The Recession
The Recession

Origins of Financial Crisis Start to Reveal Themselves

| by Common Cause
Even though Americans have felt the pinch for over a year now with decreased wages and rising unemployment, the the official declaration of America's economic recession was only recently announced.

The National Bureau of Economic Research said in a statement that it "determined that the decline in economic activity in 2008 met the standard for a recession."

That confirms what economists have long surmised, but analysts have already turned their attention to how severe the downturn will be and when the economy will begin to recover. New economic data today indicated that the downturn continues to be worse than expected.

This, of course, continued to stifle confidence in the market and has kept America headed down a path of economic uncertainty. However, there is an element to this economic crisis that is becoming more certain; its origins.

Catering to interests from financial and banking industry lobbyists, the Bush administration and members of congress feigned warnings that the massive deregulation of increasingly risky credit schemes would wreak havoc on the economy.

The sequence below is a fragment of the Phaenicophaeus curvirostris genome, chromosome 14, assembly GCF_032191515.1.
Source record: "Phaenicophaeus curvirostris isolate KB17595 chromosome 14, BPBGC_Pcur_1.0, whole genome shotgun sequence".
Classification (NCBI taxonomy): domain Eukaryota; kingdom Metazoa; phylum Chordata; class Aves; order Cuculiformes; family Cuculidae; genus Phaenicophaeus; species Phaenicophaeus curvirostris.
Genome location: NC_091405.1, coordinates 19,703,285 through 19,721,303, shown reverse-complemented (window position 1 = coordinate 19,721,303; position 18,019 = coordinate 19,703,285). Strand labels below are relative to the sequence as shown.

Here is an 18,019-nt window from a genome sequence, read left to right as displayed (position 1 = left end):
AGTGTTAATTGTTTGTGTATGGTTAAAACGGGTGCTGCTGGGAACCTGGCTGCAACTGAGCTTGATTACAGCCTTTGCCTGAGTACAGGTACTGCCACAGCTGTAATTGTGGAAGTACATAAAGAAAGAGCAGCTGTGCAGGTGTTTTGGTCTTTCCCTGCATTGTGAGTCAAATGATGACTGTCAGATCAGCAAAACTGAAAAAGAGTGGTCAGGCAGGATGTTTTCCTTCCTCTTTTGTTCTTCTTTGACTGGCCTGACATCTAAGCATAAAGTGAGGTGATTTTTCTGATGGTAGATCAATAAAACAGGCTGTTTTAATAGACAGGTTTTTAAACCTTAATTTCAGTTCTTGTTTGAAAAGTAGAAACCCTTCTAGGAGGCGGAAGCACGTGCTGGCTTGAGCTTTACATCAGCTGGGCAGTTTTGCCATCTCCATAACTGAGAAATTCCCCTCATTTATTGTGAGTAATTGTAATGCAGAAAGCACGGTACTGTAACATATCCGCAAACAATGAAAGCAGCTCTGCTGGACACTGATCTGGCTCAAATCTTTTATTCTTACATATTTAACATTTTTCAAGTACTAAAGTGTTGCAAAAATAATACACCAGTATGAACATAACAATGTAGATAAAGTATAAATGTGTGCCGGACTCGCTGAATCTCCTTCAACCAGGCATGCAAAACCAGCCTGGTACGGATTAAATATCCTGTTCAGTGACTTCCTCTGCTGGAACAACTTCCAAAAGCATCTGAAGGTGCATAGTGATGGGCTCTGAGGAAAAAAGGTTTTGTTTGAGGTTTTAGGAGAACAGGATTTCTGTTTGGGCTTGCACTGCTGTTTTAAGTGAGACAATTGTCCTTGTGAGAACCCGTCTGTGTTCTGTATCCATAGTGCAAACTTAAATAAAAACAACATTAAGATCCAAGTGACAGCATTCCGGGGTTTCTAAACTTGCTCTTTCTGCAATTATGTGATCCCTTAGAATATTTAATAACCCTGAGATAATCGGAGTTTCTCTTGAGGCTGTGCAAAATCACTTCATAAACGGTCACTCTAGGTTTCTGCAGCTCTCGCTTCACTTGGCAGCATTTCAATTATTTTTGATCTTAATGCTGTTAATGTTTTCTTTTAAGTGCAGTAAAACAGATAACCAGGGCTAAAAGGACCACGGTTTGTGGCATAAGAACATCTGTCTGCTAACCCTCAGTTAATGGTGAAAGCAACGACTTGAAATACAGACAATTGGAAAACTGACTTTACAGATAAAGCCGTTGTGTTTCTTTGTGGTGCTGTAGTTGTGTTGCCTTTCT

Bowing to aggressive lobbying -- along with assurances from banks that the troubled mortgages were OK -- regulators delayed action for nearly one year. By the time new rules were released late in 2006, the toughest of the proposed provisions were gone and the meltdown was under way.

Deregulating the financial markets - making way for the highly profitable rise of sub-prime loans and credit default swaps - most certainly produced record profits for Wall Street CEOs. However, such recklessness and greed has not only devastated Main Street but is now destroying the solvency and liquidity of the financial industry.

Such an addiction to profit, no matter the consequence, has infected the the private financial sector and has also influenced the public sector that was supposed to regulate and temper the dangers of short-sighted self-interest and greed.

To read more economic analysis from Common Cause, click here.